"We traced most of these events to known meteoroid streams, but the really surprising part is that we also found evidence of four meteoroid streams that were previously undiscovered," said Mehdi Benna from NASA's Goddard Space Flight Centre in Greenbelt, Maryland, and the lead author of the study published in the journal Nature Geosciences.
"The water being lost is likely ancient, either dating back to the formation of the Moon or deposited early in its history," Benna added.
The findings will help scientists understand the history of lunar water -- a potential resource for sustaining long-term operations on the Moon and human exploration of deep space.
Earlier models had predicted that meteoroid impacts could release water from the Moon as a vapour, but scientists hadn't yet observed the phenomenon.
Now, the team has found dozens of these events in data collected by NASA's Lunar Atmosphere and Dust Environment Explorer (LADEE) -- a robotic mission that orbited the Moon to gather detailed information about the structure and composition of the thin lunar atmosphere.
The newly identified meteoroid streams, observed by LADEE, occurred on January 9, April 2, April 5 and April 9, 2014.
"The Moon doesn't have significant amounts of H2O or OH in its atmosphere most of the time," said Richard Elphic, the LADEE project scientist.
"But when the Moon passed through one of these meteoroid streams, enough vapour was ejected for us to detect it. And then, when the event was over, the H2O or OH went away," Elphic said.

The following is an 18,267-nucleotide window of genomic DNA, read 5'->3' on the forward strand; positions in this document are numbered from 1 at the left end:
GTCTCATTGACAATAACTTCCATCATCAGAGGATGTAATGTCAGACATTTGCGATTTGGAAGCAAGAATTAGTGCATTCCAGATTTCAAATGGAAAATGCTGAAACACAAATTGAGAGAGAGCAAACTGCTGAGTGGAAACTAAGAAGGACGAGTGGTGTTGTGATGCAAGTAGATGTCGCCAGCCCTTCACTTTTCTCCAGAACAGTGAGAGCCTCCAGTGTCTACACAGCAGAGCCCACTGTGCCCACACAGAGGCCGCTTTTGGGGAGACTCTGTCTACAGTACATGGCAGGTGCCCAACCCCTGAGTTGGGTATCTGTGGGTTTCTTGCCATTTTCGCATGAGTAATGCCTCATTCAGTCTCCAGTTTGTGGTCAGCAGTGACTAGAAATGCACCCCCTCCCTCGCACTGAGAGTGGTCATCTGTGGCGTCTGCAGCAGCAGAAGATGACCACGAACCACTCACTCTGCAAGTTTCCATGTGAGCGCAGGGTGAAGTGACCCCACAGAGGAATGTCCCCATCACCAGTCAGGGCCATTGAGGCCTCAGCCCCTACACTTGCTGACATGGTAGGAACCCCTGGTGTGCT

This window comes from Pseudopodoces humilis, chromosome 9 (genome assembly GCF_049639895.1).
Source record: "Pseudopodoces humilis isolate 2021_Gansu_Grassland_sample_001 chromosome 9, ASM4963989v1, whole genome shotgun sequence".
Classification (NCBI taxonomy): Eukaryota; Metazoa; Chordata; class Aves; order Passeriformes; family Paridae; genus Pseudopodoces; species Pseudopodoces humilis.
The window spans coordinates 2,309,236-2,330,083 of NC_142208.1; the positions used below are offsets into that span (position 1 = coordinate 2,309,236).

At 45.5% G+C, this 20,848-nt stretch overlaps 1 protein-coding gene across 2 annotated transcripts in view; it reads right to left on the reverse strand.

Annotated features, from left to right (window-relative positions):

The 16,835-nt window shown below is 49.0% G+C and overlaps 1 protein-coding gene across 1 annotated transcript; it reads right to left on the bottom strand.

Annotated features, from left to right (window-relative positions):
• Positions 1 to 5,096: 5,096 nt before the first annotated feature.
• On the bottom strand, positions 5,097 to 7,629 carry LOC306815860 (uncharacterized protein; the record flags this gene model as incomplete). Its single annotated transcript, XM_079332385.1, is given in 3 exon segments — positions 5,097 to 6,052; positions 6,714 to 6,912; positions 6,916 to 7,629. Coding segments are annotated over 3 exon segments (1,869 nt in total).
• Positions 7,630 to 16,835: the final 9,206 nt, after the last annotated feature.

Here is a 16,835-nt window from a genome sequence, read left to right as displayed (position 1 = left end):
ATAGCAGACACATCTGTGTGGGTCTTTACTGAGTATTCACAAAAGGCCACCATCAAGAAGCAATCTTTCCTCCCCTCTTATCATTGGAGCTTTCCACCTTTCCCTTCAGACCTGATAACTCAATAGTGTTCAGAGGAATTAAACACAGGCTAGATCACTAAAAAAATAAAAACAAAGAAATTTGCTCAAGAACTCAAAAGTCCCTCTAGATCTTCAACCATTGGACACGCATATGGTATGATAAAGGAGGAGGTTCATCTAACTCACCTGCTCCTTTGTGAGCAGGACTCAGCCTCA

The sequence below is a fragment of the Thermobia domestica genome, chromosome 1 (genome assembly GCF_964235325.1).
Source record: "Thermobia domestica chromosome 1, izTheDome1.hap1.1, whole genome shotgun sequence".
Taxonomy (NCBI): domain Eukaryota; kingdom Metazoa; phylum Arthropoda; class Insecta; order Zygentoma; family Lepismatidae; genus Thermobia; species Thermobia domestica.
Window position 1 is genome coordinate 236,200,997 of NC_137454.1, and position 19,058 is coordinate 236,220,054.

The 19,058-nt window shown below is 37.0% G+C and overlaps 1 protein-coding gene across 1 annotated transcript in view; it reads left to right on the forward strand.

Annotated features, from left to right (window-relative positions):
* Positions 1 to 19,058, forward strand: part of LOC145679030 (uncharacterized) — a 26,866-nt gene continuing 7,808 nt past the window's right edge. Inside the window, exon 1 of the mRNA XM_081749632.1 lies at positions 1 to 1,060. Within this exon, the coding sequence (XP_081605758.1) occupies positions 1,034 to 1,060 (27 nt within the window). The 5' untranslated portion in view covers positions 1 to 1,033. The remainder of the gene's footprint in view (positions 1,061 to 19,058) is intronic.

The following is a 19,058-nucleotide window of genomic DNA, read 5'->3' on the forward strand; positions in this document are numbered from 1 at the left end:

To release water, the meteoroids had to penetrate at least three inches below the surface.
Because the material on the lunar surface is fluffy, even a meteoroid that's a fraction of an inch across can penetrate far enough to release a puff of vapour.
With each impact, a small shock wave fans out and ejects water from the surrounding area.
"When a stream of meteoroids rains down on the lunar surface, the liberated water will enter the exosphere and spread through it. About two-thirds of that vapor escapes into space, but about one-third lands back on the surface of the Moon," said the NASA-led study.
These findings could help explain the deposits of ice in cold traps in the dark reaches of craters near the poles.
The team ruled out the possibility that all of the water detected came from the meteoroids themselves.
"We know that some of the water must be coming from the Moon, because the mass of water being released is greater than the water mass within the meteoroids coming in," said Dana Hurley of the Johns Hopkins University Applied Physics Laboratory.